Bath-based Iranian food writer, Simi Rezai, discusses the food and traditions of Persian New Year
We are all getting a bit tired of this damp and cold weather but there is hope. Yesterday was the Vernal Equinox when our planet started its new revolution around the sun. For those of us in the northern hemisphere, you’ll be pleased to know that we’re now tilting more toward the sun, so the days should get warmer and the nights longer. Yesterday was also when the people of the Greater Iranian region celebrated New Year or Nowruz as it is known. I took to Skype to join my mother in Iran and sister in Australia, with each of us sat around our Seven Siin tables, in our best bib and tucker and at the precise moment of the equinox we wished each other bayramuz mobarakdi or Nowruz khojasteh bad aka happy new year.
Similar to British New Year celebrations, the preparations started weeks in advance. First and foremost, there was a spring clean, or in Persian terms, shaking the house or khaneh tekani. I cleaned my cupboard tops, door frames and even washed my houseplants in the shower! Then I sprouted some lentils so that I had something visibly growing daily. This was then used on my Seven Siin table.
The last Tuesday before our new year is known as Chahar-shanbe Soori, when bonfires are lit. If the weather is poor, we set out a row of candles on the living room floor and jump over but this year it stayed dry so we made a small fire on our allotment and leapt into the future, asking for the fire’s rosy glow in exchange for winter pallor.
We got a bit peckish with all the cleaning and building bonfires so we ate ajil (mixed nuts and dried fruit). Each family has its own mix of Chahar-shanbe Soori ajil. Usually it’s unroasted or unsalted dried fruit and nuts: things like sultanas, raisins, currants, dates, figs, pistachios, almonds, walnuts, hazelnut, stuffed and dried pears and peaches known as mianpour, soojugh and baslugh. In Iran, my mum would have brought out the best of the previous year’s harvest and mixed handfuls of each.
Having jumped over our fire, as it is also the night before Nowruz, I made reshteh polow, noodle rice, or ‘worm polow‘. Reshteh means reins or thread. Rice is highly regarded and in days past would have been reserved for celebrations, mixing it with noodles would have made it go further. I layered my reshteh polow with raisins, currants and dates. Though it can also be served with split-peas, dried plums or apricots.
Seven Siin is a decorative table featuring a particular collection of articles. Seven of these items begin with the letter Siin, one of the four S’s in the Persian alphabet. Every family may interpret the Haft Siin a little differently. A modern Haft Siin might include seven of the following with their symbolic references:
• Sumac – the colour of sunrise, defeating darkness
• Serkeh (vinegar/wine) – as it is aged it is synonymous with the wisdom that comes of age
• Senjed (fruit of the Oleaster tree) – symbolising love
• Seeb (apple) – for knowledge, and natural beauty
• Sabzi (sprouted greens) – for rebirth
• Sir (garlic) – representing medicine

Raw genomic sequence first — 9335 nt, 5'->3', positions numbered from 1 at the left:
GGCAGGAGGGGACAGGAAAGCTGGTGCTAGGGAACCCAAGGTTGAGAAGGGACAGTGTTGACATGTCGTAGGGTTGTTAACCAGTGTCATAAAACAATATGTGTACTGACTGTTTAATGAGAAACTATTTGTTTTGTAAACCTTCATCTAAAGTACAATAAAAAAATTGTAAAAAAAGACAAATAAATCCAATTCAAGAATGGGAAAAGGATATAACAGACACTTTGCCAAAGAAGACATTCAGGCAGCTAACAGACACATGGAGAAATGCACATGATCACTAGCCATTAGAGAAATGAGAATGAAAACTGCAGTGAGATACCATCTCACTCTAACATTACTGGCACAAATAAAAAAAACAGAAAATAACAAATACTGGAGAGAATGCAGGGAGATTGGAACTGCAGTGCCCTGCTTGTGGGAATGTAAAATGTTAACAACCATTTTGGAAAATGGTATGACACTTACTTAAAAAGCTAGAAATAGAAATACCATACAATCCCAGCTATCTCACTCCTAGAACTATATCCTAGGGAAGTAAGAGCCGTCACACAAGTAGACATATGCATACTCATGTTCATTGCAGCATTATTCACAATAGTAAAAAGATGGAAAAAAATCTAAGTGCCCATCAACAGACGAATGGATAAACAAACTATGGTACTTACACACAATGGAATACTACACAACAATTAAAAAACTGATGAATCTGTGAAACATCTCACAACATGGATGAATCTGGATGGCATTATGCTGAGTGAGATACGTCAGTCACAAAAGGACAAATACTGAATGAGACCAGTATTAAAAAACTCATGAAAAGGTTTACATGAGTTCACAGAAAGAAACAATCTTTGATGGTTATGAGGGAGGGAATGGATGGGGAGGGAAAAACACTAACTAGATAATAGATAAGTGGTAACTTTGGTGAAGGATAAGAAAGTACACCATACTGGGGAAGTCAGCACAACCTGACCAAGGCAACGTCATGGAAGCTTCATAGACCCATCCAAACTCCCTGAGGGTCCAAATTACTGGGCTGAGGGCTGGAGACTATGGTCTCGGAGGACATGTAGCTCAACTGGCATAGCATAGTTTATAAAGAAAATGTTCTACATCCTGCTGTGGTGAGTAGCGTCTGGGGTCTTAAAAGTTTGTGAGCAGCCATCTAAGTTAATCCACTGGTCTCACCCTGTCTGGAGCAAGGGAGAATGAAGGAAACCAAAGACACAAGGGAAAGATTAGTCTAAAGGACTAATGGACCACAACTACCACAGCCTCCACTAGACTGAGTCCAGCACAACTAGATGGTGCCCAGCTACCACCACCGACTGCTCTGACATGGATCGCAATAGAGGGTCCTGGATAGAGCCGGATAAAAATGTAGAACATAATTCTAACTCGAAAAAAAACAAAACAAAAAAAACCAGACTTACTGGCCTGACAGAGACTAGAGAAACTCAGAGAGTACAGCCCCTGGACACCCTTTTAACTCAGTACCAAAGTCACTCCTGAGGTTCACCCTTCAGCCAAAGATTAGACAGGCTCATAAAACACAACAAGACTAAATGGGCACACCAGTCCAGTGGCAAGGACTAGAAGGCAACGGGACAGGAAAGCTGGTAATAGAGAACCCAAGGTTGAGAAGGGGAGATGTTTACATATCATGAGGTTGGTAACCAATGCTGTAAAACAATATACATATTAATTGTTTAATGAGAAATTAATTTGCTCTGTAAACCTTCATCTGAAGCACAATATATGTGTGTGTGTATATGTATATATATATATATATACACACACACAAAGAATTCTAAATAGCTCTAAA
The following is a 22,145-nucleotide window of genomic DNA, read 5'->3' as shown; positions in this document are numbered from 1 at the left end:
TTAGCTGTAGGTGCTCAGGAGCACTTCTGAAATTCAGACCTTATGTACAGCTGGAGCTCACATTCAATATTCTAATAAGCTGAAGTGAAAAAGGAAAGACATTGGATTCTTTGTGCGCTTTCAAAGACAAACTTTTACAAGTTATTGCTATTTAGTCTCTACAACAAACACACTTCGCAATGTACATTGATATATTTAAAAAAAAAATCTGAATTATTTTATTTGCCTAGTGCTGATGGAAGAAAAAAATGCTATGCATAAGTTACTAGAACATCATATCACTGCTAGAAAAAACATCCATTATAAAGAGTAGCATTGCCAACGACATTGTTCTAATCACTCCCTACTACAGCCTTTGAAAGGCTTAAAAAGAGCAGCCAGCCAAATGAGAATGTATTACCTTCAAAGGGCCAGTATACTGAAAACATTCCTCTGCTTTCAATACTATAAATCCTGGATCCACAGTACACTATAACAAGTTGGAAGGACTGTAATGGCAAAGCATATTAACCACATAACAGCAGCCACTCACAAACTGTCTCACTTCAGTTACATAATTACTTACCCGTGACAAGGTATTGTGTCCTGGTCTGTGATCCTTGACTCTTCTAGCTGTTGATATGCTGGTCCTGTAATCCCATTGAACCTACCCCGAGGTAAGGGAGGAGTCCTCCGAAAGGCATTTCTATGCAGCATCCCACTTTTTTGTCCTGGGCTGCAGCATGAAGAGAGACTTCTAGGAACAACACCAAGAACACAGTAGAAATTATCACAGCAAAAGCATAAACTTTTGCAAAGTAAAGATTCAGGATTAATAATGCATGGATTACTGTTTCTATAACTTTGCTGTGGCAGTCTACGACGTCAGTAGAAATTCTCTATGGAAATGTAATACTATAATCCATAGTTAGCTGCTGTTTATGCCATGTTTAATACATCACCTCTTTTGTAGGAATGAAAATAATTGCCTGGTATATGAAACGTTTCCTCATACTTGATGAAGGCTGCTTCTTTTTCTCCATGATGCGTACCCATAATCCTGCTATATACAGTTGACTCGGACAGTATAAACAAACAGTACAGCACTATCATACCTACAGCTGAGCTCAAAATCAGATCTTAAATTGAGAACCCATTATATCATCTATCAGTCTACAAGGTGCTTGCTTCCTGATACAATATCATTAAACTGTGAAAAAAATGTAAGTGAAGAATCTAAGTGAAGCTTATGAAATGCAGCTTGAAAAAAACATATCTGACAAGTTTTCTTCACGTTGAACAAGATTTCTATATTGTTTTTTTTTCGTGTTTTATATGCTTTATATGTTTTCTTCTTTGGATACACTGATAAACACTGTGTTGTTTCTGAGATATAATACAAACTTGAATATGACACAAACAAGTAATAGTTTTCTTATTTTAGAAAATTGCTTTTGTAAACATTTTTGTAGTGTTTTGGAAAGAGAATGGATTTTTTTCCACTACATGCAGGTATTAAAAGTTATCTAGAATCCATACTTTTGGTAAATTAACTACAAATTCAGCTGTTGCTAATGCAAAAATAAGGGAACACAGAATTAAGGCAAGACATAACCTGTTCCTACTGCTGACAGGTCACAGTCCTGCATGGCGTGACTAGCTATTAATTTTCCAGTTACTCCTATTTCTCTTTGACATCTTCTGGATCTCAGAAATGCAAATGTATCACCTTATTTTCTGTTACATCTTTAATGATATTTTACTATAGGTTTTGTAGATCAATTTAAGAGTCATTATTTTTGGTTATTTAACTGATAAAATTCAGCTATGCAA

• Sekeh (coins) – for wealth
• Sonbol (hyacinth) – a fragrant symbol of spring
• Samanoo – the sweet result of patience and hard work
Other items are a mirror, for reflection on the past; goldfish, to mark the zodiacal transition from Pisces into Aries; a lit candle, for enlightenment; coloured boiled eggs, for fertility; and even, a citrus fruit afloat in a bowl of water, representing the earth in space. Finally, a great book, either of literature or scripture, may be placed on the table. Last year I made Samanoo, a sweet paste made of wheat sprout juice, wheat flour and water. Having sprouted the wheat over several days, the cooking required six hours of constant stirring! I now see why, in the past, Persian women would have held a samaroo-making party where they would prepare the dish, sing and dance.
The customary dish to have on New Years’s Day is Sabzi Polow ba mahi, aherb-infused rice dish served with fish. The herbs in this dish – parsley, coriander, dill and new garlic – are in season in Iran at the moment. In some areas, fenugreek is also added too. Here in Bath, I used wild garlic, which I picked from the Bath Skyline for my sabzi polow. I also made wild garlic, leek, walnut and barberry frittata, or kookoo, which we had with yoghurt and a plate of spring onions, radishes, parsley, wild garlic, sorrel, and poly tunnel lettuce served with a simple sweet and sour dip, or skanjebeen.
We celebrate Nowruz now for 12 days and nights. Traditionally the elders and the bereaved are visited on the first days, and then the newly married as the days go by. These brief visits are like an open house where guests are offered tea, sweetmeats, ajil and citrus. This time is pretty much an excuse to get together with friends and family. Iranians in my experience love to share food and dance.
I was last in Iran for Nowruz in 2007, and on that day we had some 90 visitors! Finally, on the 13 day, everyone packs a picnic and heads out into the countryside, or into the parks in big cities, so as to keep misfortune from their door, thus Sizdah bedar. This is the time to throw your sprouted lentils into running water and make a wish. I have been doing this over Pulteney Weir in Bath for the past four years. It just goes to show that traditions can be kept alive no matter how far you maybe from home.
I wish you all a happy, healthy, peaceful and prosperous orbit around the sun!